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Published On: Mon, Feb 19th, 2018

Crime in the United States Continues To Rise At Alarming Rates

Looking back over the past few generations, it has become painfully obvious that the number of felons continues to rise at a disproportionate rate to the growth of the population. This becomes even more evident when you look at state by state statistics. Why this is happening has long been a topic of discussion amongst criminal justice experts. What remains, however, is the stark reality that the number of individuals incarcerated around the country today is approaching alarming numbers. Let us take a look at some of the factors that have lead us to this point.

Crime Scene Tape photo/edited pic from FBI.gov

States Differ In Their Approaches

It is quite interesting to note that Wisconsin currently has the second highest percentage of incarcerated individuals serving time in the state, yet it is only the twentieth most populous state. The nation’s second most populous state, Texas, has the largest percentage of incarcerated individuals. As you take a look at generational felony statistics, it is important to consider the extent to which individuals are being incarcerated.

Generational Differences Continue to Exist

What is even more alarming is the disparity between the types of crimes being committed by Generations, X, Y, and Z respectively. Some areas of the country are seeing spikes in serious violent crimes, while others are locking up individuals accused of so-called petty drug offenses. This continues to increase the prison population in certain areas of the country, while others are actually experiencing a decrease. The reality is that the percentage convictions should remain rather constant, but they are not.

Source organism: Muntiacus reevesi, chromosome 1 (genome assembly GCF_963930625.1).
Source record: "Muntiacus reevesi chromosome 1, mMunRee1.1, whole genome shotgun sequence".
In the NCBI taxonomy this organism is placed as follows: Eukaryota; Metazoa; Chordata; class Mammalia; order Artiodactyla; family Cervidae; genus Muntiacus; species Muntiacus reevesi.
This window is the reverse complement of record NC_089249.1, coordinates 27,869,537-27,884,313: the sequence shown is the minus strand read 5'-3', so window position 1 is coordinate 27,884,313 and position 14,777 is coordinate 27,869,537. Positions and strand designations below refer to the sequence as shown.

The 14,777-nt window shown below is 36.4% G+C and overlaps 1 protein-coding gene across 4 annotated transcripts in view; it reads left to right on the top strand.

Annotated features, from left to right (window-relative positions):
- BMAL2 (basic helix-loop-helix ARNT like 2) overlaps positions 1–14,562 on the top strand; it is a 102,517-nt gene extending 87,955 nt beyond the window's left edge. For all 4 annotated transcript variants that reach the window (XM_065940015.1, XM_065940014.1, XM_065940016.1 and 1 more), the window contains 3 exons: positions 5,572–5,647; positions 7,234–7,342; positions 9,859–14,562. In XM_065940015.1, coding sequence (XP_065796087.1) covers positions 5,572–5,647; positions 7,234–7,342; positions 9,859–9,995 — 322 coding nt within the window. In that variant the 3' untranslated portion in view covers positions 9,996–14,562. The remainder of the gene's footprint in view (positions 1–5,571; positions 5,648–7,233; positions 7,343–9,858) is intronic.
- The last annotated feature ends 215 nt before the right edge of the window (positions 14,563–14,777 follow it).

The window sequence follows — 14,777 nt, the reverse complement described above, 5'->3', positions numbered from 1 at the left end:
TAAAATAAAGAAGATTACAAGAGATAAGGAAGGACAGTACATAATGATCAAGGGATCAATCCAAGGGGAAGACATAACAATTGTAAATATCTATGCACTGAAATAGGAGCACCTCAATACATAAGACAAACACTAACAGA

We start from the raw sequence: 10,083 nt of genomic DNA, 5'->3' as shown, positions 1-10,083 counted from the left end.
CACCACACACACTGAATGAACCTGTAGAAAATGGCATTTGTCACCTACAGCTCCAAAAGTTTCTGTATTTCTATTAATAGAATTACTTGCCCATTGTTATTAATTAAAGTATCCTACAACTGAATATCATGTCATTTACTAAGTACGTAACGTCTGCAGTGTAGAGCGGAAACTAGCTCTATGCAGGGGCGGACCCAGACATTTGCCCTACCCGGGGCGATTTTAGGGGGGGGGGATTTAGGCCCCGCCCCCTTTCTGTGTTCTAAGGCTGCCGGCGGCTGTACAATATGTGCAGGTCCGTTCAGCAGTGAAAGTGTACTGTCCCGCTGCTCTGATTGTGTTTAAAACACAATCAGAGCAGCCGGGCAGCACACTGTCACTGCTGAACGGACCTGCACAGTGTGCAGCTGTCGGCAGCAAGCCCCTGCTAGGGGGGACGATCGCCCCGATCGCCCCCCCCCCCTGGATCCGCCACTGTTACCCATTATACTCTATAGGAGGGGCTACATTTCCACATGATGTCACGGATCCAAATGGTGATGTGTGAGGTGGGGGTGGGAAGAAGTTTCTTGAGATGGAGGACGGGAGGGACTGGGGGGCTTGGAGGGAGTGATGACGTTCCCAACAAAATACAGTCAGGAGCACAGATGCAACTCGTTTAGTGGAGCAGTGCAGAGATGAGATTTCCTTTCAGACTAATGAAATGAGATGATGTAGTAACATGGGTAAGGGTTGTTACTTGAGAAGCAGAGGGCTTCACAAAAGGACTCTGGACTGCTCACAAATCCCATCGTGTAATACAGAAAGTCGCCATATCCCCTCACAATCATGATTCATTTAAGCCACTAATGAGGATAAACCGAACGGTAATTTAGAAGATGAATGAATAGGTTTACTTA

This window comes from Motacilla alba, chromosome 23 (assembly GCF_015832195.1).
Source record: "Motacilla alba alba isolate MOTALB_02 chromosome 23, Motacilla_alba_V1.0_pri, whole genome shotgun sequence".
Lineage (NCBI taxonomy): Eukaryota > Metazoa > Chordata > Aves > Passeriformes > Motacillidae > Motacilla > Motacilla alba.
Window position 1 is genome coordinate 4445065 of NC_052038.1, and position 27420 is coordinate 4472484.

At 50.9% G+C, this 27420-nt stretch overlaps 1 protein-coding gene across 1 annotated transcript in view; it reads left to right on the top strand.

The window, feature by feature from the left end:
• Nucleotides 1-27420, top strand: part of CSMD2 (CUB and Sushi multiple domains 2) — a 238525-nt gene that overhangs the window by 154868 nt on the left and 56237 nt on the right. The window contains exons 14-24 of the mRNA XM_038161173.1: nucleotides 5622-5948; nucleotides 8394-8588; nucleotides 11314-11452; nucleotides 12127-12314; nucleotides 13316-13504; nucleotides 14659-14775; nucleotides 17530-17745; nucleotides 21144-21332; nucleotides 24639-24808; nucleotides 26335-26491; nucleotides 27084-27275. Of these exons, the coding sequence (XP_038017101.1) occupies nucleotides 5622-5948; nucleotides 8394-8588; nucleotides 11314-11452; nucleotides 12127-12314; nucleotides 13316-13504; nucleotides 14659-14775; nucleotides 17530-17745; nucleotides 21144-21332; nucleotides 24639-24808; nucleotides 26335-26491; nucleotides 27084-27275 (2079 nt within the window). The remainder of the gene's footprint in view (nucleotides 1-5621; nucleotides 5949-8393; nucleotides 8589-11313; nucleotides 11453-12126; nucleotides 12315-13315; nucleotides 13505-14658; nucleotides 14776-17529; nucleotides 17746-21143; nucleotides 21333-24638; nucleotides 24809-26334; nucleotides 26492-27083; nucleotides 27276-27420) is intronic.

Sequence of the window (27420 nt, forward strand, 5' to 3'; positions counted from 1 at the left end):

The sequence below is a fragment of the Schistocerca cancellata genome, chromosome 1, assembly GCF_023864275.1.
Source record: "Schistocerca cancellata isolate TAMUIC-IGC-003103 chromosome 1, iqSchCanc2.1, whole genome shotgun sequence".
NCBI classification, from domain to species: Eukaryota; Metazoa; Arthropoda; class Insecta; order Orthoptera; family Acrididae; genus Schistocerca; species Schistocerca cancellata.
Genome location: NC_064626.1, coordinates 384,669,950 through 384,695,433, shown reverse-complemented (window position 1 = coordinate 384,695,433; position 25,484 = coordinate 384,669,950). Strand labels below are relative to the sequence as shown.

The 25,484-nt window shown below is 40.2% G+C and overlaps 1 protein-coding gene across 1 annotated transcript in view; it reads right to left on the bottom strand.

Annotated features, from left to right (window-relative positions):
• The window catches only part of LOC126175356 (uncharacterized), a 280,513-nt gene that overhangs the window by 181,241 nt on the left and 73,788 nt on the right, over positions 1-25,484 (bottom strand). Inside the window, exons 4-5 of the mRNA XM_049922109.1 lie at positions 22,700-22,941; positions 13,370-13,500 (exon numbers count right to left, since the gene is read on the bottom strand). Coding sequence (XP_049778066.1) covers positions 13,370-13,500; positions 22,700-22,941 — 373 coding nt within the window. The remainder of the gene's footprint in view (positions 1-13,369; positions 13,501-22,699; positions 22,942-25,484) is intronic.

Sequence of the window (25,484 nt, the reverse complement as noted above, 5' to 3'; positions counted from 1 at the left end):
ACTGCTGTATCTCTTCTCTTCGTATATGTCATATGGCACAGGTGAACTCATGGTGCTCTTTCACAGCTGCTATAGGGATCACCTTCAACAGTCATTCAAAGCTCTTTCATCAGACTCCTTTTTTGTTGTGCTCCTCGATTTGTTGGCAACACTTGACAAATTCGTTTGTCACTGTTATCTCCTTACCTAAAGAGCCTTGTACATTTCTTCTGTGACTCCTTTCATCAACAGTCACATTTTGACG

Status In Society Impacts Conviction Rates

Another telling part of this is reflected in the number of convictions by status. There are fewer people at the upper ends of society being convicted of various crimes, with a disproportionate number of individuals in the lower echelons of the socio-economic class going to prison. Again, since there are more individuals in the lower classes, we would expect to see a larger percentage of them in jail. However, the reality is that they are being incarcerated at a far higher percentage rate than they should given recent demographic data. This is one trend that criminal justice experts hope to reverse in the coming years.

These three factors alone shed light on a significant disparity that exists within the criminal justice system in America. Reports, such as the one referenced here, are designed to be a positive voice of change. It is time for generational factors involving felony convictions to be reversed. States that tend to incarcerate individuals at alarming rates, thereby exacerbating crime statistics, need to implement efforts to reverse that trend. That is how society will become more equal in the long run.

Author: Lolita Di

On the DISPATCH: Headlines  Local  Opinion

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